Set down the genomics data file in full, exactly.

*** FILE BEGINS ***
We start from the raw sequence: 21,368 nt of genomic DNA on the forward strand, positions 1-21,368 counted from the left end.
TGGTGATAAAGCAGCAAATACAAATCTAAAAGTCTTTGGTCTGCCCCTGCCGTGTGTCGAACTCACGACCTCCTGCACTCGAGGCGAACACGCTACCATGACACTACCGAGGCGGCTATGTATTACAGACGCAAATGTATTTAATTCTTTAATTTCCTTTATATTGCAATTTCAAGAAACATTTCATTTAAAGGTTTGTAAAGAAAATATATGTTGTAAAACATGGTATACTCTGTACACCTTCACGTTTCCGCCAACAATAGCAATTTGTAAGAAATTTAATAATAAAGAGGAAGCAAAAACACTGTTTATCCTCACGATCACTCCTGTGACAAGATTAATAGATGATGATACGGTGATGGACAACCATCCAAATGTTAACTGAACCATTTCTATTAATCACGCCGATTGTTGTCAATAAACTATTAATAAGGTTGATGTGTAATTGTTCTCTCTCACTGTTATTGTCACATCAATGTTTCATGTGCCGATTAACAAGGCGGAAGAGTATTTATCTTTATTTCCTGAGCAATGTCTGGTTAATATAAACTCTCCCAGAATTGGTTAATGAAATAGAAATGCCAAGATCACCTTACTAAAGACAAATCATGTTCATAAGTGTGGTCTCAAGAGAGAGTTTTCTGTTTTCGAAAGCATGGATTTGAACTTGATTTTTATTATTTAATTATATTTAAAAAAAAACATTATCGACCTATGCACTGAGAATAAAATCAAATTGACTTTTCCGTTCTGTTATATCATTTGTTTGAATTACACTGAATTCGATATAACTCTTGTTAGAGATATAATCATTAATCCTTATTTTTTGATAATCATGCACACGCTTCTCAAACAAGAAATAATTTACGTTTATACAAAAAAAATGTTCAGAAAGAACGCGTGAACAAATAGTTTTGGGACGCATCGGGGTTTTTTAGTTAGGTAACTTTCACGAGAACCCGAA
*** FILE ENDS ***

We start from the raw sequence: 21,368 nt of genomic DNA on the forward strand, positions 1-21,368 counted from the left end.
TGGTGATAAAGCAGCAAATACAAATCTAAAAGTCTTTGGTCTGCCCCTGCCGTGTGTCGAACTCACGACCTCCTGCACTCGAGGCGAACACGCTACCATGACACTACCGAGGCGGCTATGTATTACAGACGCAAATGTATTTAATTCTTTAATTTCCTTTATATTGCAATTTCAAGAAACATTTCATTTAAAGGTTTGTAAAGAAAATATATGTTGTAAAACATGGTATACTCTGTACACCTTCACGTTTCCGCCAACAATAGCAATTTGTAAGAAATTTAATAATAAAGAGGAAGCAAAAACACTGTTTATCCTCACGATCACTCCTGTGACAAGATTAATAGATGATGATACGGTGATGGACAACCATCCAAATGTTAACTGAACCATTTCTATTAATCACGCCGATTGTTGTCAATAAACTATTAATAAGGTTGATGTGTAATTGTTCTCTCTCACTGTTATTGTCACATCAATGTTTCATGTGCCGATTAACAAGGCGGAAGAGTATTTATCTTTATTTCCTGAGCAATGTCTGGTTAATATAAACTCTCCCAGAATTGGTTAATGAAATAGAAATGCCAAGATCACCTTACTAAAGACAAATCATGTTCATAAGTGTGGTCTCAAGAGAGAGTTTTCTGTTTTCGAAAGCATGGATTTGAACTTGATTTTTATTATTTAATTATATTTAAAAAAAAACATTATCGACCTATGCACTGAGAATAAAATCAAATTGACTTTTCCGTTCTGTTATATCATTTGTTTGAATTACACTGAATTCGATATAACTCTTGTTAGAGATATAATCATTAATCCTTATTTTTTGATAATCATGCACACGCTTCTCAAACAAGAAATAATTTACGTTTATACAAAAAAAATGTTCAGAAAGAACGCGTGAACAAATAGTTTTGGGACGCATCGGGGTTTTTTAGTTAGGTAACTTTCACGAGAACCCGAA